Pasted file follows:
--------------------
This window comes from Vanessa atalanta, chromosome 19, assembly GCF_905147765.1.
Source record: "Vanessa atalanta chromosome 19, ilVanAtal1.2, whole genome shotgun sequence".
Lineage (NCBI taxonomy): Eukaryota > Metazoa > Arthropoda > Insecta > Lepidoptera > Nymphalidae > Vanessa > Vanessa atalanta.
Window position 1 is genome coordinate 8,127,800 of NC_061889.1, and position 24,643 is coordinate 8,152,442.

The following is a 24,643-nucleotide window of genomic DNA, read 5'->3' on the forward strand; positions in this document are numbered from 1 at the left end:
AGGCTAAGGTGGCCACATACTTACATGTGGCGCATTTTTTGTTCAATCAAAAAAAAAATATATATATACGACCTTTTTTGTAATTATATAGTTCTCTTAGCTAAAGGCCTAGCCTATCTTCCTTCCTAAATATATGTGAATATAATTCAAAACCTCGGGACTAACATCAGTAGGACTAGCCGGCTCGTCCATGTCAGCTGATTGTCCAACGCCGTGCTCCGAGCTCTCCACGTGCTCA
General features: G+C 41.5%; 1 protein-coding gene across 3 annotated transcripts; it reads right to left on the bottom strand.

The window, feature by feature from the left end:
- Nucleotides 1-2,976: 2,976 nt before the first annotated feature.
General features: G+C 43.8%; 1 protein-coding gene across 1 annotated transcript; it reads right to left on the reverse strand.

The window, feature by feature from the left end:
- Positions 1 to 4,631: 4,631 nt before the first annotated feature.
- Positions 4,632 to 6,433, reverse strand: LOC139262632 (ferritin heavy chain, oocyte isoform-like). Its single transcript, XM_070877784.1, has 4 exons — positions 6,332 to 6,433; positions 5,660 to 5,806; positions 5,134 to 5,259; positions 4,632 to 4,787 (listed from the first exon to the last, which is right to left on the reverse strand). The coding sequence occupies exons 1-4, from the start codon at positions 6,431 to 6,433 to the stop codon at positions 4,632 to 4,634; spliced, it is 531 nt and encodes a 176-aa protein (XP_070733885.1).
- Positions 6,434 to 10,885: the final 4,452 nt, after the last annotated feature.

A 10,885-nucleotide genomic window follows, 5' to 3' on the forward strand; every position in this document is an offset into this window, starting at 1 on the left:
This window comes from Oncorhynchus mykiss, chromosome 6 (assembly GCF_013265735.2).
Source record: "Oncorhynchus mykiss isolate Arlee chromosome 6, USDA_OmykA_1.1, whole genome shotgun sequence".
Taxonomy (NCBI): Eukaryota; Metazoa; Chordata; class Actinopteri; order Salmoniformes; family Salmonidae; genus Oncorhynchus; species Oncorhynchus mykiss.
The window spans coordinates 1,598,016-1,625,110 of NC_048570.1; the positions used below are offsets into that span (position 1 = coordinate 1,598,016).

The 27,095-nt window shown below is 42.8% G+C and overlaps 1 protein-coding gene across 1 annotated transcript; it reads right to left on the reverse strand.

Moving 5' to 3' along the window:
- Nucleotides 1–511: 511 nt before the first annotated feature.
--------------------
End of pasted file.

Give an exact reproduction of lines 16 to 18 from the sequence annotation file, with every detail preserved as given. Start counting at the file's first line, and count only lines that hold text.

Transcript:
This window comes from Oncorhynchus mykiss, chromosome 6 (assembly GCF_013265735.2).
Source record: "Oncorhynchus mykiss isolate Arlee chromosome 6, USDA_OmykA_1.1, whole genome shotgun sequence".
Taxonomy (NCBI): Eukaryota; Metazoa; Chordata; class Actinopteri; order Salmoniformes; family Salmonidae; genus Oncorhynchus; species Oncorhynchus mykiss.